The Rise And Fall Of Gulnara Karimova, The 'Uzbek Princess'

Gulnara Karimova had entrenched herself as one of the most prominent figures in Uzbekistan's elite before her own father put her under house arrest.
Posted at 1:15 AM, Sep 17, 2014

Meet Gulnara Karimova, entrepreneur, Harvard graduate, daughter of Uzbekistan’s president and the subject of some bizarre family — and political — drama.

Dubbed the "Uzbek Princess," she's held her own fashion show.

Released a single she created with a French tax exile.

And helped grow several NGOs in Uzbekistan.

Karimova often served as a rare window into Uzbekistan, home to one of Earth's most secretive governments. But as high as she flew, Karimova has fallen that much further. The West got a look at her current situation Tuesday as photos showing the Uzbek Princess under house arrest were smuggled out of the country.

Her London-based spokesman responsible for releasing the photos told The Washington Post confrontations with guards outside her house "occur all the time whenever she tries to go out the door, to get some air or to see if people are around and particularly when she is requesting extra food." She's also quoted as calling for medical help.

The story of Karimova's house arrest goes back to at least 2011, when her fashion image fell apart in a child labor scandal.

In 2012, a Swedish investigative report found links between Karimova and a Swedish telecom giant which had reportedly bribed its way into Uzbekistan’s mobile phone market with her help.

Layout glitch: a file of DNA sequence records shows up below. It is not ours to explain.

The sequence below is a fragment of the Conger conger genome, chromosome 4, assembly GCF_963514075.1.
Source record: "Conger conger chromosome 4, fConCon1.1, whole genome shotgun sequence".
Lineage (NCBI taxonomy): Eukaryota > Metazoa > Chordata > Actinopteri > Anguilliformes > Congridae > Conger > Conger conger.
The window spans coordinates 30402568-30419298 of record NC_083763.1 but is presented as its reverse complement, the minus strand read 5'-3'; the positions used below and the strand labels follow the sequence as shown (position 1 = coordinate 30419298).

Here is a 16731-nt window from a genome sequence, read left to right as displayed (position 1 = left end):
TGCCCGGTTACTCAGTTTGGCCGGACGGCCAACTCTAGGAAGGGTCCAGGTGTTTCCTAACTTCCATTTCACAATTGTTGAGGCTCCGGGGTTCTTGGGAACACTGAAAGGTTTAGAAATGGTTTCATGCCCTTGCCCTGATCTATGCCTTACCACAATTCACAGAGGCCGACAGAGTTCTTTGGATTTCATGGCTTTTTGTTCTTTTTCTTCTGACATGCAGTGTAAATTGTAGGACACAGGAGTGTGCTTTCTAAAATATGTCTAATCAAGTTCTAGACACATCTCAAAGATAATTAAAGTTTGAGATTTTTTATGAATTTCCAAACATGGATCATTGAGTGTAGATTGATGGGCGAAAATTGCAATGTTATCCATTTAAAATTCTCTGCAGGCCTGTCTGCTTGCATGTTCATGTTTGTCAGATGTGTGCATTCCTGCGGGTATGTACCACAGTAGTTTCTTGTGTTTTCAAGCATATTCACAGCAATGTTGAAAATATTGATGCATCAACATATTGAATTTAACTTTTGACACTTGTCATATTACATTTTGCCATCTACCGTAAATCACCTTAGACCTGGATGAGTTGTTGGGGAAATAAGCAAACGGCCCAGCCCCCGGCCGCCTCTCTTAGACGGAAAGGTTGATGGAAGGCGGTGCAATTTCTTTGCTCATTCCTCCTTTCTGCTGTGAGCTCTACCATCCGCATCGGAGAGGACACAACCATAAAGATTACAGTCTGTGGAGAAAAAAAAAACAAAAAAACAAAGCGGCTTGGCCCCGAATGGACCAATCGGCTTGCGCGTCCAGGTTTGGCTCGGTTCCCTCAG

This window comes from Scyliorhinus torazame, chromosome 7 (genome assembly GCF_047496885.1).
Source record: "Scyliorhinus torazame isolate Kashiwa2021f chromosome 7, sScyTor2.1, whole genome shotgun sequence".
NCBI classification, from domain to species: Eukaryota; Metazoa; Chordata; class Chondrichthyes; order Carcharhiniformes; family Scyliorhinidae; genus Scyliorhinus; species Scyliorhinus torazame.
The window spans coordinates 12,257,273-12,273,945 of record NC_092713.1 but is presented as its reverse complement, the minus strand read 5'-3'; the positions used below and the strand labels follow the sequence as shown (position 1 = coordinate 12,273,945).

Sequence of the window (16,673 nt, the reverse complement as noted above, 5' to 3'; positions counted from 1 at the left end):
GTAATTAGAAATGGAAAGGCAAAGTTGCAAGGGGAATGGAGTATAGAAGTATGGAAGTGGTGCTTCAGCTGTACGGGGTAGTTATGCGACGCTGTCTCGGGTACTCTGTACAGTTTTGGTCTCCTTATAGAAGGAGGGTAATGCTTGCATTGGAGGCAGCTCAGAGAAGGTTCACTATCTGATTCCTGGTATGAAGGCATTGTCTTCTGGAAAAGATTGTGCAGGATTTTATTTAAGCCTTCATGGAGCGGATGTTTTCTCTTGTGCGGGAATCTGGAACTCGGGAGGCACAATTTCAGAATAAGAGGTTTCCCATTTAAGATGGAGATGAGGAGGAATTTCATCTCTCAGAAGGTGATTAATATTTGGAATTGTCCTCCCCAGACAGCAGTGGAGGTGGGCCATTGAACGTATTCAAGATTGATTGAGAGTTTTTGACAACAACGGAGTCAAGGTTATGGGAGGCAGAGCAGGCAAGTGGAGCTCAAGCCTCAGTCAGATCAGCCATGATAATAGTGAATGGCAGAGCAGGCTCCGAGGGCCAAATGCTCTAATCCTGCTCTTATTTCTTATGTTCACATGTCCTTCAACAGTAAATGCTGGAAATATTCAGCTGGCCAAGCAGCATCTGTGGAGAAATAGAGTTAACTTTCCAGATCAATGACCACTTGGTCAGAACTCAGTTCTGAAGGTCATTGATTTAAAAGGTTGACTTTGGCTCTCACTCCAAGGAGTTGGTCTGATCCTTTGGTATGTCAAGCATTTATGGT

And then in February, her once-active Twitter account, which had been used to argue with a BBC reporter and to accuse her sister of “sorcery,” simply vanished. 

Sources close to her father told The Economist President Islam Karimov was furious over his daughter's airing of the family's and the government's dirty laundry. The outlet speculated Karimova was eventually put under house arrest for hurting her father's reputation.

But she managed to communicate in the form of a rambling letter smuggled to the BBC detailing her arrest and constant surveillance. The news organization later received a smuggled audio recording from Karimova saying she and her daughter were being treated “worse than dogs.”

She probably won't get much sympathy at home, though. U.S. diplomatic cables released by WikiLeaks called her “something of a robber baron” and “the single most hated person in the country,” saying she had a reputation for using her father's authority to “crush business people or anyone else who stands in her way.”

Karimova's father is up for re-election this December, though some are unsure if he'll run again since he's reportedly been suffering from health problems. 

This video contains images from Getty Images.